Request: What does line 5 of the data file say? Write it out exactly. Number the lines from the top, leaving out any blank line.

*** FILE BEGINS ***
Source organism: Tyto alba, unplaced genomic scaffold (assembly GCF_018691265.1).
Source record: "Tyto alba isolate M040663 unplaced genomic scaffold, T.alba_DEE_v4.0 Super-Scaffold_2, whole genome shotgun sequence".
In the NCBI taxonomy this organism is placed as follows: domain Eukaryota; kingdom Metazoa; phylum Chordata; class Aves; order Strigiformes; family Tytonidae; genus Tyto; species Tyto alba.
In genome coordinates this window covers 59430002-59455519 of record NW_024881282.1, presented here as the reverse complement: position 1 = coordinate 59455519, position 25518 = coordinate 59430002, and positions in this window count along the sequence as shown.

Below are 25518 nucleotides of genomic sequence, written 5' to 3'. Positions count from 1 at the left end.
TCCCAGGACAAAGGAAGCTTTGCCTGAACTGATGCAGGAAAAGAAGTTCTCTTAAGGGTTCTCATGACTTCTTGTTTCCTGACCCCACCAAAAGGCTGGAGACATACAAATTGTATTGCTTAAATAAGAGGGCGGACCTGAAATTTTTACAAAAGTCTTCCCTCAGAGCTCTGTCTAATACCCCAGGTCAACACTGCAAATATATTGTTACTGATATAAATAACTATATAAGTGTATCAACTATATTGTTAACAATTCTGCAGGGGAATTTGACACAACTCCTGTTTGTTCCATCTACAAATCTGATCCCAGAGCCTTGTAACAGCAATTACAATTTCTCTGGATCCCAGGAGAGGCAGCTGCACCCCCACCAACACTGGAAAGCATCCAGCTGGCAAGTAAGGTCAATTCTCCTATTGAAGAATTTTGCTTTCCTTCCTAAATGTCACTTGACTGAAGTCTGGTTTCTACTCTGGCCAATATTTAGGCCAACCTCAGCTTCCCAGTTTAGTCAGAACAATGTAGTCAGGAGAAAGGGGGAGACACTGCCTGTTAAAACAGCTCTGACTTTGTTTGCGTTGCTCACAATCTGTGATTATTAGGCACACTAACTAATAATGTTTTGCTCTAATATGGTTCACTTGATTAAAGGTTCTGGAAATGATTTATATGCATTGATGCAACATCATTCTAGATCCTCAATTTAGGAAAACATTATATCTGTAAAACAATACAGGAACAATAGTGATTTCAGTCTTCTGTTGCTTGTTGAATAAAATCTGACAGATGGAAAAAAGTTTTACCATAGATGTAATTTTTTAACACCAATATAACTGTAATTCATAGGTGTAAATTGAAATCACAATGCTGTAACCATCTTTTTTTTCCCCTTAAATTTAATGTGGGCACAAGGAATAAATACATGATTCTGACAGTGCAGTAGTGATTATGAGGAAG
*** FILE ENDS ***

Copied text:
Below are 25518 nucleotides of genomic sequence, written 5' to 3'. Positions count from 1 at the left end.